Given the need for disciplined inquiry into the phenomenon, in late 2012 I started The World Hum Map and Database Project. The database gathers, documents and maps detailed and anonymous information from people who can hear the Hum. It provides raw data for research in a strictly moderated and serious forum for research and commentary, while providing a sense of community for people whose lives have been negatively affected by the Hum.

Glen MacPherson, the conversation.com, June 20, 2016

YouTube has little visual to “show” about the Hum, but a number of mini-documentaries nonetheless.

We’re interested in this one, 43 seconds of the Hum and nothing else. But, if you can’t really hear or capture this Hum through equipment, only through the occasional human ear, how in the world can they be putting this sound, online, for us to listen to? Another audio-only YouTube posting offers 12 hours, yes a full 12 hours, of the Hum sound (and the audible sound track is pretty similar to the 43 second one).

And for extra aural enlightenment on the side, one short Tube posting offers a test–we start out with a sound at 80 hertz, and slowly go all the way up to about 17 kilohertz, letting you find out what your hearing range within all that is. (Our editor could hear 80 hertz just fine, and all the way up to about 12 kilohertz, but not much beyond that.)

Still another YouTube audio plays you a 60 hertz sound for a solid hour, saying it’s what “a power line frequency sounds like.” Unfortunately, we can hear that sound as well, but a few seconds of it is all we need…that’s to say, having to listen to that all day would be much worse than any punishment we can think of.

We wonder if the actual Hum is anything like that, as experienced by most “hearers.”


The article introduced in the previous section reveals much more than one man’s aural experience–he confronts the matter as a scientist and University Lecturer, an expert in what you might even call the emerging field of “Hum Studies.”

I eventually came across one of the few serious papers on the topic. It was written in 2004 by geoscientist David Deming (who’s also a Hum hearer). Deming began by describing the standard history: The Hum was first documented in the late 1960s, around Bristol, England. It first appeared in the United States in the late 1980s, in Taos, New Mexico. He then examined the competing hypotheses for the source of the Hum. Many have pointed to the electric grid or cellphone towers. But this theory is dismissed on two grounds: cellphones didn’t exist in the 1960s, and the frequency emitted by both cell towers and the electric grid can be easily blocked by metal enclosures. He wondered whether mass hysteria was to blame, a psychological phenomenon in which rumor and “collective delusions” lead to the appearance of physical ailments for which there’s no medical explanation. The fact that so many people have researched the Hum on their own, using a search engine – rather than hearing about it from some other person – moves the conversation away from delusion and hysteria spread by word of mouth. …… The first hypothesis – argued by Deming and the one I’m currently pursuing – is that the Hum is rooted in Very Low Frequency (VLF) radio transmissions. It’s increasingly accepted now that the human body will sometimes experience electromagnetic (EM) energy and interpret it in a way that creates sounds. This was established for high-frequency EM energy by the American neuroscientist Alan Frey in his infamous “microwave hearing” experiments, which showed that certain radio frequencies can actually be heard as sounds. Today, there are biophysical models that predict and explain the impact VLF EM energy has on living tissue. I have designed and built a VLF radio blocking box that should be able to test whether VLF radio frequencies are a prerequisite for generating the Hum.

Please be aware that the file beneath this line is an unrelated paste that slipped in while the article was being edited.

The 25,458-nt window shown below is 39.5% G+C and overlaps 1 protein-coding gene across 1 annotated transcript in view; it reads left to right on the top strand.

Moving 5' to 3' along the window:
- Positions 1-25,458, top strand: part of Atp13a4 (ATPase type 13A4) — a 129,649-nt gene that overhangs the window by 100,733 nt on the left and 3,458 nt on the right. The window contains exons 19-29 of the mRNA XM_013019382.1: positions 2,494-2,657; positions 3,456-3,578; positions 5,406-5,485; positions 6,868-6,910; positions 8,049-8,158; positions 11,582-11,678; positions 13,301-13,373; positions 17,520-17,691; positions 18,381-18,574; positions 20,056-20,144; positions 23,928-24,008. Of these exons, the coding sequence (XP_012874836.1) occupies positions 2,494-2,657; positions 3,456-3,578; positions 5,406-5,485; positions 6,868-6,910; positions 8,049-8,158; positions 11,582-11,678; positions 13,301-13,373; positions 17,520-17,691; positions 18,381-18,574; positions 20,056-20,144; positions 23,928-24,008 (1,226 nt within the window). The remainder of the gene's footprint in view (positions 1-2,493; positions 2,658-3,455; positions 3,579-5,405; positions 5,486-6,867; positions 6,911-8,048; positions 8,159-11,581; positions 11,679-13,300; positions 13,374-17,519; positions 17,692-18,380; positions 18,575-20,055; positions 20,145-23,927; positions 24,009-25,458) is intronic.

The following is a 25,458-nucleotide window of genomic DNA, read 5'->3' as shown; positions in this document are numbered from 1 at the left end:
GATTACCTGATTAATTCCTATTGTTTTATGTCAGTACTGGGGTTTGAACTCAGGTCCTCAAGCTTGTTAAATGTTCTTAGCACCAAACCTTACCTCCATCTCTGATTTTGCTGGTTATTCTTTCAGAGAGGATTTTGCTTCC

Glen MacPherson, the conversation.com, June 20, 2016

MacPherson is interested as well in exploring whether the ultra-low sounds might emanate from the earth–be geologically rather than electronically driven. And he concedes, as well, the possibility that they emanate in some way from the human body itself.
For all mysteries, there are explanations that are more interesting, more creative, others that follow the straight line of Occam’s Razor. Which do you prefer for the Hum?

We truly doubt the “mating fish” hypothesis, and ones involving aliens–although Taos and the other centers of Hum-hearing are all attractive places to spend time on planet earth if you’re coming from a few million light years away.

Given how sensitive the sense of hearing in humans is, how frequency-based and yet unpredictable, there’s a lot to suggest the theories that focus on varying reactions to Ultra Low Frequency vibrations. Will enough testing prove that hypothesis? Stand by.

Remember that there’s more than one Hum, in other words there might be different science at play in different locations. Around northern New Mexico they”ll remind you how “extremely thin” the crust of the earth is there, and of the volcanic activity in local geological history. Other locations note how close they are to military installations that experiment with low frequency transmission to submarines and the like. It may well be the case that several Hums are heard around the world, driven by different vibrations.

And don’t forget, a social and psychological mystery lives inside the scientific one. Why do we assume that something we don’t experience, personally, doesn’t even really exist?

But can we assume that the power of imagination does not also figure into the experience of the “hearers?”

Is it science, or a mixture of science and psychology that produces what we call “The Taos Hum?”

Here’s a video for the specifically New Mexican phenomenon, and another that broadens it a bit:

And here’s a British perspective on the Hum, especially in their territory.
Now that you’ve reviewed film, interviews, evidence, what’s your working theory?

In addition to the data-bases such as Glen MacPherson’s that gather testimony on the Hum phenomenon worldwide, we also open our site to postings on the topic.

Any truly relevant information and perspective is welcome.